Leveling Up: Gaming Trojan Adds Banks to Target List

Malicious game downloads are not a new phenomenon, but malware authors are now exhibiting a greater degree of ambition in targeting online gamers. A gaming Trojan horse is now targeting user bank accounts in addition to user gaming credentials.

Threats such as Infostealer.Gampass have plagued online gamers for years, stealing user credentials and data. And even though Trojan.Grolker is a relative newcomer to the world of online gaming Trojans, it does have a new avenue of attack.  

Symantec has been observing Trojan.Grolker in the wild since the middle of 2012. The majority of infections have been observed in South Korea, with smaller concentrations in Hungary. Attackers have targeted South Korea due to the popularity of online gaming in that country.


Figure 1. Countries targeted with Trojan.Grolker

Until this month Trojan.Grolker appeared to be a standard gaming Trojan, stealing the same type of gaming related information as its predecessors. Code analysis from an old Grolker sample shows that browser URLs were compared against gaming URLs of interest to Grolker. If the URL was of interest, then the malware injected malicious JavaScript into the Web page.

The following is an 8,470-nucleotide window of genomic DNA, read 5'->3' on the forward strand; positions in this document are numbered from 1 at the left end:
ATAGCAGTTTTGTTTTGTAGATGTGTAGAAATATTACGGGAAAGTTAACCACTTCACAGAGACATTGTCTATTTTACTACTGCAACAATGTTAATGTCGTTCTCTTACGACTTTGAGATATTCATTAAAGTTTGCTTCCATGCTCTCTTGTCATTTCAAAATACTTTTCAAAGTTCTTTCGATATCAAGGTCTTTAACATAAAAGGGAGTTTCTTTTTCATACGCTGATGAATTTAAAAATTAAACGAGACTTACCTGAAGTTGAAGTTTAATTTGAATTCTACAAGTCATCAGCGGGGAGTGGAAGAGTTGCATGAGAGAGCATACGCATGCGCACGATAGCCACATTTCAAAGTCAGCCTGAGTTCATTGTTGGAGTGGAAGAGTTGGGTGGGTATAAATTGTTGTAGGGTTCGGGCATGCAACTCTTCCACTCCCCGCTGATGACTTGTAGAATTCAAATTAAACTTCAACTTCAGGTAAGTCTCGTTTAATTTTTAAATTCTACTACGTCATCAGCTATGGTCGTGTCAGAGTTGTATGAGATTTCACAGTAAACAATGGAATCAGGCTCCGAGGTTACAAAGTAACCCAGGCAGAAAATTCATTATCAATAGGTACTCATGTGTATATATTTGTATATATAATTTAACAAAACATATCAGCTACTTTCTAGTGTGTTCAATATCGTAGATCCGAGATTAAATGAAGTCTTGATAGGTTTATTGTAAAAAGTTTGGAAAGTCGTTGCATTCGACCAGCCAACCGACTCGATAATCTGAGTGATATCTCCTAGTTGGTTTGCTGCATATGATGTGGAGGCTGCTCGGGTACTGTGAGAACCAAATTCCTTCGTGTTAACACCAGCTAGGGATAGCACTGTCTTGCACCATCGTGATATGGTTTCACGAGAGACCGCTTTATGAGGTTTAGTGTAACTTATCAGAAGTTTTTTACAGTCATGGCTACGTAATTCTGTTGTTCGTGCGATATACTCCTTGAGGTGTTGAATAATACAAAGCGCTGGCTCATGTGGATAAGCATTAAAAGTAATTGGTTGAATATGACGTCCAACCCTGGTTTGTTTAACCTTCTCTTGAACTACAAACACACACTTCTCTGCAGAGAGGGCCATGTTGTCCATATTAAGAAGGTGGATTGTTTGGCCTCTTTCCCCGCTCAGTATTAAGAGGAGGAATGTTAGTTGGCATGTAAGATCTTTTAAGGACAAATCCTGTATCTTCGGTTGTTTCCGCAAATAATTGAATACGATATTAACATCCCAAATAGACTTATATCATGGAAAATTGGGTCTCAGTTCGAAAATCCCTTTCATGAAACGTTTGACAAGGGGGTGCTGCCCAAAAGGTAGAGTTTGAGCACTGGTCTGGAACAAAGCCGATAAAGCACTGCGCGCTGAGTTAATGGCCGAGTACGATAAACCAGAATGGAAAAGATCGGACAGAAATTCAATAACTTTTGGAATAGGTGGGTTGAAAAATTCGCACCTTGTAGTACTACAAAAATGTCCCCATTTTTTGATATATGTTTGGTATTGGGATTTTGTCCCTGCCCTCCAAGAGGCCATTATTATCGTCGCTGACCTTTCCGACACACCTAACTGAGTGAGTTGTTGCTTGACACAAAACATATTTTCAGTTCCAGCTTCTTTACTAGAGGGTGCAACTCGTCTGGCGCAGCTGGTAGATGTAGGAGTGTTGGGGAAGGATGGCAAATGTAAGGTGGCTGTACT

Figure 2. Old Trojan.Grolker URL check

The new sample of Grolker uses the same code as before, and also checks the URL loaded in the browser against Korean bank URLs.


Figure 3. Trojan.Grolker now looks for banking URLs

As before, Grolker Trojan continues to inject malicious JavaScript into pages containing URLs of interest to the attackers. Korean customers are largely the victims, as the all banking sites we have seen targeted are in South Korea.


Figure 4. Grolker injects malicious JavaScript into online banking websites

Malicious JavaScript for injection into clean Web pages is hardcoded into the Trojan’s binary file. Grolker does not use a separate configuration file, such as ones used by other banking Trojans (for instance Trojan.Zbot).

The Grolker Trojan uses a Browser Helper Object to load its component into Internet Explorer processes. This is different from other banking Trojans which typically inject their components directly into browser processes and hook network functions to intercept Web traffic. As such, Trojan.Grolker still resembles an online gaming Trojan of old more than an online banking Trojan.

We advise customers to use the latest Norton consumer and Symantec enterprise solutions to protect against attack. Symantec will detect this threat as Trojan.Grolker.

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